Restoration

Restoration

Posted March 25, 2016 in Lent and Easter, and in Word Made Flesh:
The Day God is Silent

by Fr. Denis Lemieux.

Though this column is usually about a Sunday Gospel reading, this month, I am going to do it differently. I’m going to write about the one day of the Church year that does not have a Gospel, because it does not have a Mass or any other service other than the offices of the breviary.

Though this column is usually about a Sunday Gospel reading, this month, I am going to do it differently. I’m going to write about the one day of the Church year that does not have a Gospel, because it does not have a Mass or any other service other than the offices of the breviary.

I want to write about Holy Saturday, the great Day of Liturgical Silence, the day Jesus himself, speaker of the great words of God, the words of wisdom, depth, beauty, truth unsurpassed—even this Jesus—is reduced to silence in the mystery of the tomb.

Well, there’s something here in this for all of us, I would say. We live in a world of words, words, words. The information age … but how informative is it, really? The age of social media … but how does it socialize us?

Does it socialize us? Is it a medium for bringing us together, or is it the kind of medium that separates, isolates?

Words, words, and more words, and just what is this in-formation? What is being formed in us? What interior realities are shaped and fashioned in the ceaseless stream of stimuli which has become the norm of so many today?

Jesus in the mystery of Holy Saturday is reduced to silence. There is something going on here that we need to think about, something we need to … well, be silent before.

On Holy Saturday in Madonna House, for lauds (morning prayer) we have a period of silence before someone reads very slowly and solemnly from the Office of Readings for the day, an ancient homily which begins, "Something strange is happening."

"Something strange is happening. There is a great silence on earth today, a great silence and stillness. The whole earth keeps silence because the King is asleep."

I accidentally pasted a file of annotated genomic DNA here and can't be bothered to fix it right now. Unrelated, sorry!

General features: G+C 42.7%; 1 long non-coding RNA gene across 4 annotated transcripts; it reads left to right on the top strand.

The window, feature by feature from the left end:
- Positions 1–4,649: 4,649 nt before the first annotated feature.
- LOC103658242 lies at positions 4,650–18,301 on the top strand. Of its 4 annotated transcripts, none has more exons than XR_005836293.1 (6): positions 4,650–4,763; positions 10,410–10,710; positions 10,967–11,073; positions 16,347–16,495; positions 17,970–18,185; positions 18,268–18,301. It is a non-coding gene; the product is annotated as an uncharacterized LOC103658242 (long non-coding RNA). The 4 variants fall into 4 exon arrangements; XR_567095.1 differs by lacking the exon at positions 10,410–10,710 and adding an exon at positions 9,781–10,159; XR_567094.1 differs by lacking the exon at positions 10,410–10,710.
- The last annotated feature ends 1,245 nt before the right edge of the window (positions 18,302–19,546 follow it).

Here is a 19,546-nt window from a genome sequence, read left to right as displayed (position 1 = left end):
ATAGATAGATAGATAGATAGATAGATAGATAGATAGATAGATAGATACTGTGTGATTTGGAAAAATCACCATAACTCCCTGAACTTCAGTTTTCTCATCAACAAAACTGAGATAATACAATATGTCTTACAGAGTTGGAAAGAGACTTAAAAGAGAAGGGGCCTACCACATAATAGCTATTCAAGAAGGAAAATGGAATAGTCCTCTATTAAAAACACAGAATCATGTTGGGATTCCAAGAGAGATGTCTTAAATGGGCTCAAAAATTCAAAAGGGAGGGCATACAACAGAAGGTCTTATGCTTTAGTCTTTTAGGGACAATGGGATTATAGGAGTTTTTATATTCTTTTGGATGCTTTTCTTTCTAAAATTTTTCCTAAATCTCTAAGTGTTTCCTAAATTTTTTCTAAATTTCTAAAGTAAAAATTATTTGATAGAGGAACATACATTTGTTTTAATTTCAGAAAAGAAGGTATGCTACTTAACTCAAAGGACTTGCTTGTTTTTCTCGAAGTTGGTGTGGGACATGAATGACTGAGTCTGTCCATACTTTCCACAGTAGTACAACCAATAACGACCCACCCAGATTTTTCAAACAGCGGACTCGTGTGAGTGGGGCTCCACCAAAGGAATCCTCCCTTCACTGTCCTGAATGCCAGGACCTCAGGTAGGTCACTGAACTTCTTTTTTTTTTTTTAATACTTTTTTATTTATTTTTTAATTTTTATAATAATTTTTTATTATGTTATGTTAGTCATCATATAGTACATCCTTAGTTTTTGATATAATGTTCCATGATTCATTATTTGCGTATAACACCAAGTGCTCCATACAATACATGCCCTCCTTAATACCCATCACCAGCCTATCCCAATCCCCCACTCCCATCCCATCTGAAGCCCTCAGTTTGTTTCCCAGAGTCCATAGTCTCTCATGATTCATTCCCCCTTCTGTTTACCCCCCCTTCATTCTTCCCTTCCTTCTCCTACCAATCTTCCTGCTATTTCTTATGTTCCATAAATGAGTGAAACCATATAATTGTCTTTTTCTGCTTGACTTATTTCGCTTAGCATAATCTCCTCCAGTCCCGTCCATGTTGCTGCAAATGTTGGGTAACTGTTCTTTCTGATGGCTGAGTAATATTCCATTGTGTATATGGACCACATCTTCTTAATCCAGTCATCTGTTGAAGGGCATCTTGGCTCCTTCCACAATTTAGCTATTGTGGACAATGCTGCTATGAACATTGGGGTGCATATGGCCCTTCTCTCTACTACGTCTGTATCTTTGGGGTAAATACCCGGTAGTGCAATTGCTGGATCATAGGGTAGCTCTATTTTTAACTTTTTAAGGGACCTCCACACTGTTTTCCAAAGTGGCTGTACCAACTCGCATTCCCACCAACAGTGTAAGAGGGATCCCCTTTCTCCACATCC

Words are important. Words matter. We cannot communicate the deep thoughts of our minds and hearts, the deep truths we hold within ourselves, without the medium of words, of language.

But to do that, words have to know that "something strange is happening," that something strange has happened. Words must come out of silence, or they do little good and much harm.

The word is made flesh in Jesus Christ, He spoke to us and laid out for us a path of life for all humanity, the way of the Gospel in this world. But this "Word" in the life of the Trinity dwells in eternity in silence, the silence of God which is his totality of self-gift and self-communication.

And this silence of God took flesh, then, when the flesh of Christ was pierced, the gift of God most truly given when the Body of Christ was rendered immobile, held, and fixed on wood and nails, the heart of God most absolutely revealed when the Heart of Christ ceased beating.

The silence of God is the font of all language, all truth, all meaning, all words, or they are words in name only—impotent, barren.

Without silence in our lives—somehow, somewhere, in some fashion, some of the time—there is no true Word Made Flesh, not for us, not in us.

Fr. Pat McNulty knew this. This man of many words, a man who always had a lot to say on any subject, was at heart a man of the poustinia, a poustinik, a man of silence, a Holy Saturday man.

And so we too need to be Holy Saturday men and women. If our words are to give flesh to the Word who is Christ and Love in this world, they must spring from a deep well of silence within, the well Christ himself fashioned in this world when he, the King, lay asleep in the heart of the earth.

And so as I begin my own series of wordy reflections on the Word Made Flesh in our lives, I pray, and ask your prayers, that I too may live in that well, and speak and write from that well, so that some faint echo of Christ’s voice may be heard through the syllables of my own faltering stammer.

And may you all live in that well, too, so that whatever words I offer you may echo and resonate in your flesh made His.

And (oh yes!) a most Happy, Holy, and Joyful Easter to all of you.

 

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